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Tuesday, February 15, 2011

Your New Model Army Wants to Fly, Chat

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When most people think of the United States Army of today, they think of soldiers armed with carbines down in the dirt and the dust, mounting up on armored vehicles when not patrolling villages and urban battlefields.
But thanks to the massive outlays in previous budgets for things like Strykers, MRAPs and M-ATVs, the fiscal 2012 budget request released today is pretty slim on ground vehicle, and heavy on helicopters, and communications. In fact, of the top ten Army Research, Development & Acquisition programs by dollar amount, only one ground vehicle makes the cut. Well, two vehicles if you count one that only exists in blueprint form.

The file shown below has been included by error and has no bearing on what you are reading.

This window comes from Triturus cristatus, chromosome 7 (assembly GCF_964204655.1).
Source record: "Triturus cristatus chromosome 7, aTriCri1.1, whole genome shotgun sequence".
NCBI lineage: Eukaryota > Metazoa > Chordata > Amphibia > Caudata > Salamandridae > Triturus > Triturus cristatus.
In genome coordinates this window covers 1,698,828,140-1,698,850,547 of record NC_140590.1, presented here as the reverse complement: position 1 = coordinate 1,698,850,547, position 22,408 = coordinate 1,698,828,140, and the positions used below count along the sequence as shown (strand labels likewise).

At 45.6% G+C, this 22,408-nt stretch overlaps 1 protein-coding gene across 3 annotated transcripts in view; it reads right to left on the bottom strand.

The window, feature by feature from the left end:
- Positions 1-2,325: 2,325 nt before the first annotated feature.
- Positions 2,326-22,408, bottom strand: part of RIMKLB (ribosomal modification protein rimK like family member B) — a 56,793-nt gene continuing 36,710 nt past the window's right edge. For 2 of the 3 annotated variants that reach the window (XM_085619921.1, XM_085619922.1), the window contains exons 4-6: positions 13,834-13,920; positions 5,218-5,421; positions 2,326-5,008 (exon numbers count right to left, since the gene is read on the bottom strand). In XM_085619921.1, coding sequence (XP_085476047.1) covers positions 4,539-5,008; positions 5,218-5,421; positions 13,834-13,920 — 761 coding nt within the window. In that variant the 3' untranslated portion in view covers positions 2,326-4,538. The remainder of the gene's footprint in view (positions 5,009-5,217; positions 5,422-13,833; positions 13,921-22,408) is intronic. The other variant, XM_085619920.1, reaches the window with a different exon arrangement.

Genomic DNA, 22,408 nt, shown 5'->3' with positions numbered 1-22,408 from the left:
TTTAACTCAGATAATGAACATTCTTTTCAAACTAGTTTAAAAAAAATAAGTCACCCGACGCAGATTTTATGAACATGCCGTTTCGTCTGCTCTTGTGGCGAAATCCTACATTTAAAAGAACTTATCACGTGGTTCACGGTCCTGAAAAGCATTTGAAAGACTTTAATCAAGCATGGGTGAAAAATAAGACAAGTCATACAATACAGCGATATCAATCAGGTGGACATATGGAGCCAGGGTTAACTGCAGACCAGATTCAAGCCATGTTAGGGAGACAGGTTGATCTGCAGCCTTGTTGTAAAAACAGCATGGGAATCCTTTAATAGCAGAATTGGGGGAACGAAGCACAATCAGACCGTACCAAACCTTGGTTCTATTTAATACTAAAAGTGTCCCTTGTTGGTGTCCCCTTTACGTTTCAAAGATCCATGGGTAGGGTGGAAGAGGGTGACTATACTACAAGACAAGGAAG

The top three programs are all rotary-wing assets, with a collective $3.8 billion requested for upgrades to the Black Hawk, Chinook, and Apache fleets. It’s not until the sixth spot on the list that you get to Stryker Vehicle Survivability Enhancements line, which is slated to receive $786 million in funding. The Ground Combat Vehicle, which is the follow-on program for the cancelled Manned Ground Vehicle that was part of the failed Future Combat Systems modernization effort, is pegged for $884 million. The service is also looking for $659 million to fund 36 more MQ-1 Gray Eagle Unmanned Aerial Systems—as part of $4.8 billion the Pentagon wants to spend on developing and procuring UAS' in fiscal 2012—and $974 million for work on the WIN-T communications network. Keeping with the communications theme, the service is also requesting $775 million for the Joint Tactical radio Program. Further proof that the past decade of irregular conflict has given the Army a new outlook on its future, there is even a fixed-wing element to the request, with the service asking for $540 million for the Enhanced Medium-Altitude Reconnaissance Surveillance System (EMARSS) to be based on the Hawker Beechcraft Kingair 350ER airplane.

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